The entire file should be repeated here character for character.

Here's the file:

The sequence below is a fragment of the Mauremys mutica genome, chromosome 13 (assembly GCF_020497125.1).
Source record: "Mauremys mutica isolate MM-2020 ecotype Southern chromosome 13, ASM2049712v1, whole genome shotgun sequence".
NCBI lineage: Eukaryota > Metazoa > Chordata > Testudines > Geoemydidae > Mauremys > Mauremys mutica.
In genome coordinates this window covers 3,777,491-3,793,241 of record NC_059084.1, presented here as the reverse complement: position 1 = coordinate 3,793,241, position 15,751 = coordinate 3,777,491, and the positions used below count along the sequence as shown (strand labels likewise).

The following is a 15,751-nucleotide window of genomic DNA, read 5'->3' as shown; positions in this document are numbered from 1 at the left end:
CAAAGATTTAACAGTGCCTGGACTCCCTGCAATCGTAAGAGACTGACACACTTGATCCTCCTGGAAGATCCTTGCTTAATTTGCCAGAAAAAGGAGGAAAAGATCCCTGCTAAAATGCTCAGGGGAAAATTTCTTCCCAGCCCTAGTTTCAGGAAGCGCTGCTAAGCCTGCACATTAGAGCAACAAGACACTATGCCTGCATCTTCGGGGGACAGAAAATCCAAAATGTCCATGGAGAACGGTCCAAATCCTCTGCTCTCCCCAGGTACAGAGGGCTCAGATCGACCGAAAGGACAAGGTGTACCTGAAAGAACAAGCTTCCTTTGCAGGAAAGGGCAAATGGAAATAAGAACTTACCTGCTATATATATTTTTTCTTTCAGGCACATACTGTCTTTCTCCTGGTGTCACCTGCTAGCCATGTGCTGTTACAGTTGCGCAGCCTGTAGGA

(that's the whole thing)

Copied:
The sequence below is a fragment of the Mauremys mutica genome, chromosome 13 (assembly GCF_020497125.1).
Source record: "Mauremys mutica isolate MM-2020 ecotype Southern chromosome 13, ASM2049712v1, whole genome shotgun sequence".
NCBI lineage: Eukaryota > Metazoa > Chordata > Testudines > Geoemydidae > Mauremys > Mauremys mutica.
In genome coordinates this window covers 3,777,491-3,793,241 of record NC_059084.1, presented here as the reverse complement: position 1 = coordinate 3,793,241, position 15,751 = coordinate 3,777,491, and the positions used below count along the sequence as shown (strand labels likewise).

The following is a 15,751-nucleotide window of genomic DNA, read 5'->3' as shown; positions in this document are numbered from 1 at the left end:
CAAAGATTTAACAGTGCCTGGACTCCCTGCAATCGTAAGAGACTGACACACTTGATCCTCCTGGAAGATCCTTGCTTAATTTGCCAGAAAAAGGAGGAAAAGATCCCTGCTAAAATGCTCAGGGGAAAATTTCTTCCCAGCCCTAGTTTCAGGAAGCGCTGCTAAGCCTGCACATTAGAGCAACAAGACACTATGCCTGCATCTTCGGGGGACAGAAAATCCAAAATGTCCATGGAGAACGGTCCAAATCCTCTGCTCTCCCCAGGTACAGAGGGCTCAGATCGACCGAAAGGACAAGGTGTACCTGAAAGAACAAGCTTCCTTTGCAGGAAAGGGCAAATGGAAATAAGAACTTACCTGCTATATATATTTTTTCTTTCAGGCACATACTGTCTTTCTCCTGGTGTCACCTGCTAGCCATGTGCTGTTACAGTTGCGCAGCCTGTAGGA